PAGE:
Apr

9

 One has been wrestling with the question of whether there have been excessive numbers of migrations in markets, and whether they are predictable, and what consequences they have for other markets. The book Great Migrations by the National Geographic Society, which I visited in Washington recently has been very helpful in generating ideas for me in this regard. What do you think is relevant and useful here, and what is the purpose? One of the purposes of migrations and markets is movement. Yes, there must be movement to generate the friction and losses and excessive trading that provides the wherewithal to pay for the massive infrastructure and costs of keeping the system going. But why back and forth, if it exists above randomness, as it is instinctual and so necessary for survival in so many species.

Anatoly Veltman writes: 

In the 80s-90s futures markets that I dabbled in, one peculiarity was a seeming pre-cursor of a big daily move in one commodity by another, oftentimes fundamentally non-correlated! The trading floor at 4 World Trade Center, depicted in D. Amiche's Orange Juice debacle "Trading Places", was shared by pits as varied as Coffee and Platinum. A number of prolific personages owned a Gold-colored Badge, allowing them to step into any and every pit and trade. It happened quite often that guided by noise-level alone, such local speculators would migrate to Sugar albeit for one day - while their decades-long specialty was Gold! That wasn't a surprising move by a trader; surprising was the next-day jump by that trader's own market! There was a lot of psychological, herd and greed factor involved; but also there was an interesting exchange-finance angle to this pattern, where even a collapse in one pit might provoke a melt-up in another. You see, all locals and their sponsoring firms were in a financial leverage melting pot. Thus, cross-margin liquidation might be a rule of one random big day. Winding down someone's Long stock-index position could also mean blowing him out of his Short Cotton position!

The reason I specified this took place in pre-electronic era is that exchange individual position limits were much looser then. Today such cross-margin liquidation would more likely ensue from over-the-counter derivative portfolio losses.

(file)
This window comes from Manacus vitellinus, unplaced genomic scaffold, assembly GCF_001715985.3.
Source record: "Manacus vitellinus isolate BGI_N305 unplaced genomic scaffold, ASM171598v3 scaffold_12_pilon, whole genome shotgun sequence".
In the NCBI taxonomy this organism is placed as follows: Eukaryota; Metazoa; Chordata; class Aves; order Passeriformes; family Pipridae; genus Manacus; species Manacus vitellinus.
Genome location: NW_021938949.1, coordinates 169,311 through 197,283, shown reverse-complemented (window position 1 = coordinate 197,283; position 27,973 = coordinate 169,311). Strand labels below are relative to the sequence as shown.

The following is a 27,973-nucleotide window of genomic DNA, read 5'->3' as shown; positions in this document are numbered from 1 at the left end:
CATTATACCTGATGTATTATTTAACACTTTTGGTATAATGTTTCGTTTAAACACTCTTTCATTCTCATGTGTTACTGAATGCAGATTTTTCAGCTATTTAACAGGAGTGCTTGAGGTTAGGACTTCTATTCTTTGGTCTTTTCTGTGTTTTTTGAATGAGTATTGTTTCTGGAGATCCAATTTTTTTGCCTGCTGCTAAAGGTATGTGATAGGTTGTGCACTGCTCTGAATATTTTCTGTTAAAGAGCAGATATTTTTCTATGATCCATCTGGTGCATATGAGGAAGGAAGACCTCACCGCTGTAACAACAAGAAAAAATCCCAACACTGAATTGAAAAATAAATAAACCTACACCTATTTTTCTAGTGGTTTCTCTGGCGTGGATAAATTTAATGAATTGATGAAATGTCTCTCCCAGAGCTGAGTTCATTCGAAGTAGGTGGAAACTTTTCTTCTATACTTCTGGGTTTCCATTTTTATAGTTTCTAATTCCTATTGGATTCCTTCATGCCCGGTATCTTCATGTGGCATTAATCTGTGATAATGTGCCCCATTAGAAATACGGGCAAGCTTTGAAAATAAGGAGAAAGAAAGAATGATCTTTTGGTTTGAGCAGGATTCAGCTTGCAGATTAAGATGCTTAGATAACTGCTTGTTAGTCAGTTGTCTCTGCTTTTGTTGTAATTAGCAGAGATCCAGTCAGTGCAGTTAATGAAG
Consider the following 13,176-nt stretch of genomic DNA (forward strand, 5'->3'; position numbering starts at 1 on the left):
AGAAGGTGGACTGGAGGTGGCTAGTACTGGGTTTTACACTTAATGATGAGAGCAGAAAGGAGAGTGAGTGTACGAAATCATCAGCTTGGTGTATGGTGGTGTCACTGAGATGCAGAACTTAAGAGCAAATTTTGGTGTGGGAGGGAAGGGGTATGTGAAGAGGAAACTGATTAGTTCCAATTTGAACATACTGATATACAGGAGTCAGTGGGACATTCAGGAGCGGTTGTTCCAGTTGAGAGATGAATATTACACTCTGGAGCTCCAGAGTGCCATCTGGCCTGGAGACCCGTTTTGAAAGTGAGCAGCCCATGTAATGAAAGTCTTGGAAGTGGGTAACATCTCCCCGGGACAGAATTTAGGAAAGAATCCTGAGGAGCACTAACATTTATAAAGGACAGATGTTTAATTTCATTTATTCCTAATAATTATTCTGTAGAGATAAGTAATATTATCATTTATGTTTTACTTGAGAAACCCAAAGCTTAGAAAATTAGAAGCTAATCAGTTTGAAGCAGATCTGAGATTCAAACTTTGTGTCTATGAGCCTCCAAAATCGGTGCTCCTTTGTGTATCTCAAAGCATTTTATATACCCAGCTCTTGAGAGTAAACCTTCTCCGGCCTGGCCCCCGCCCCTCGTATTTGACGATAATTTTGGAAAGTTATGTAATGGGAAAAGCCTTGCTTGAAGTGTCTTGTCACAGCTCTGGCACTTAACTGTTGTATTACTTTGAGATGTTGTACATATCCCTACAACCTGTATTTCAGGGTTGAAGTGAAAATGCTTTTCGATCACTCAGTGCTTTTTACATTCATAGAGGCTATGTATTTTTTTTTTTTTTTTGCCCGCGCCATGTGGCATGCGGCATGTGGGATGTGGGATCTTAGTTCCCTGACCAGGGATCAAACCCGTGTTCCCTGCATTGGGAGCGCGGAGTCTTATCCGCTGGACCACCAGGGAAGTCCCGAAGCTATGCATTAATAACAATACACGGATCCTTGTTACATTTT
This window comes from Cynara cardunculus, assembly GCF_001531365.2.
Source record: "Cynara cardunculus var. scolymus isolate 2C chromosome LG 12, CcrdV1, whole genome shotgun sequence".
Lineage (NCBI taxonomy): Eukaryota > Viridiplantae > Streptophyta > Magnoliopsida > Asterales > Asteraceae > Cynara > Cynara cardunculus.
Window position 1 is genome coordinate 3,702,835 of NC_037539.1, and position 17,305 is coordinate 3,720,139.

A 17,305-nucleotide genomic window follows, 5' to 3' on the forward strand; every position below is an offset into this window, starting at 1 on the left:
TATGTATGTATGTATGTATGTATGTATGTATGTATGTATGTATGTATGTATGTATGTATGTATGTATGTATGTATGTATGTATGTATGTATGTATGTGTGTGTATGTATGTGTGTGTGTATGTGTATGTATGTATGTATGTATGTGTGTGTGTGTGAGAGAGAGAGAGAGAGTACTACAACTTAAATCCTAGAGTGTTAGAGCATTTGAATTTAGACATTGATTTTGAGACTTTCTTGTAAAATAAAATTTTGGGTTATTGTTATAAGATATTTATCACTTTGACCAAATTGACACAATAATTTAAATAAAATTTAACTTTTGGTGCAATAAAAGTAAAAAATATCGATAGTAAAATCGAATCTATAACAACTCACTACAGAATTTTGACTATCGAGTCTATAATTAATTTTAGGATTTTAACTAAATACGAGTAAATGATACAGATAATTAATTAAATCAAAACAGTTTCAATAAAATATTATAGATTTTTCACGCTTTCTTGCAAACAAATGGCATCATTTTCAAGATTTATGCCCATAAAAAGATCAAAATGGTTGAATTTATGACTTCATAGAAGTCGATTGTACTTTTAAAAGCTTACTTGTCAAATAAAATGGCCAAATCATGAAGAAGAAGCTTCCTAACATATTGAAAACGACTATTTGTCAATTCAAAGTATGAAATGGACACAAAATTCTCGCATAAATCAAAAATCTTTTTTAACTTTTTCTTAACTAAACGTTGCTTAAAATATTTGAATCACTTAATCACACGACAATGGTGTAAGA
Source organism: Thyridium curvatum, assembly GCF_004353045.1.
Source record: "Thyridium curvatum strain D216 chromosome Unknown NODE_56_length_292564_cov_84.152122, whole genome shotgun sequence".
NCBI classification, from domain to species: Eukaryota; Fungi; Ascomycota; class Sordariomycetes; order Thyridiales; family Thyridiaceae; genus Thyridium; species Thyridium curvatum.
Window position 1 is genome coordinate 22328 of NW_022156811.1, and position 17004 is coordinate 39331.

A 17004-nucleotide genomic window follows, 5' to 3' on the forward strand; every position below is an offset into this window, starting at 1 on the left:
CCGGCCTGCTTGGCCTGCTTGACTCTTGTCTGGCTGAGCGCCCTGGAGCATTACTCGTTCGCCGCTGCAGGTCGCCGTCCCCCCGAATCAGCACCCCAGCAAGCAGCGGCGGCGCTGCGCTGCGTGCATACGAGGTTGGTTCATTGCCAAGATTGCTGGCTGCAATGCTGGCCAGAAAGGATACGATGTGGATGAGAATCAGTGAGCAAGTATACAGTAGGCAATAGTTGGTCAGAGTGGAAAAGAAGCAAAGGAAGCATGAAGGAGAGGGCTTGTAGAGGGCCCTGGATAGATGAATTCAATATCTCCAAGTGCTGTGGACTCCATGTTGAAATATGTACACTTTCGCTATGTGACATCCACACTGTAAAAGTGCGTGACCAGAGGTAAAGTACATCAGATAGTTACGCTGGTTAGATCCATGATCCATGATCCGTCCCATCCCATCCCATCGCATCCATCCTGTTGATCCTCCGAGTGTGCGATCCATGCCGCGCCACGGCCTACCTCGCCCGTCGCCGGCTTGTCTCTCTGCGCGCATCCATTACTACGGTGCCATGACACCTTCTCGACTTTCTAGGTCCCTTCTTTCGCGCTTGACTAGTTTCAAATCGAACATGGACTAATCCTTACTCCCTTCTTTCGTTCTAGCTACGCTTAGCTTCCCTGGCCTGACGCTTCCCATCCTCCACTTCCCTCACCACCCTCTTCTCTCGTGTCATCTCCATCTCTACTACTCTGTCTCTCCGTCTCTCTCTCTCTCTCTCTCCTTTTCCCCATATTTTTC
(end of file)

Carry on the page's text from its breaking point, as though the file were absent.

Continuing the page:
Ed Stewart writes: 

 1. Prior highs and lows and the edges or recent trading ranges are often feeding grounds.

2. Climate change is real (beyond simple cyclical patterns) so at times overshoots are required as the migrants must reset their bearings to balance their need for energy with what exists in the environment.

3. During a warming period the migrants must travel further north, during cooling period they find nourishment at a lower latitude.

4. Sometimes the migratory species gets confused and ends up at unusual locations, which can then become a ritual do to simple mimicry and the chance identification of a favorable stopping point.

5. Migratory movements are related to survival (feeding, reproducing, not freezing) not for their own sake as they are risky and require substantial resources.

Gary Rogan writes:

Some Northern European migratory warblers have dramatically adjusted their migration patterns from wintering in Africa to wintering in the UK (they breed in Germany and other Central European countries). This provides a great example of adjusting to every-changing cycles. It's interesting to consider the fate of many other warblers who tried to winter in various other places or too early in the UK vs. the tremendous benefit to the first pair that made it back from wintering in the UK alive. It's also interesting that once warblers started doing this 10-15 years ago, this has lead to what seems like a separate evolutionary path, where now the warblers that winter in Africa don't readily mix with their UK-wintering counterparts.


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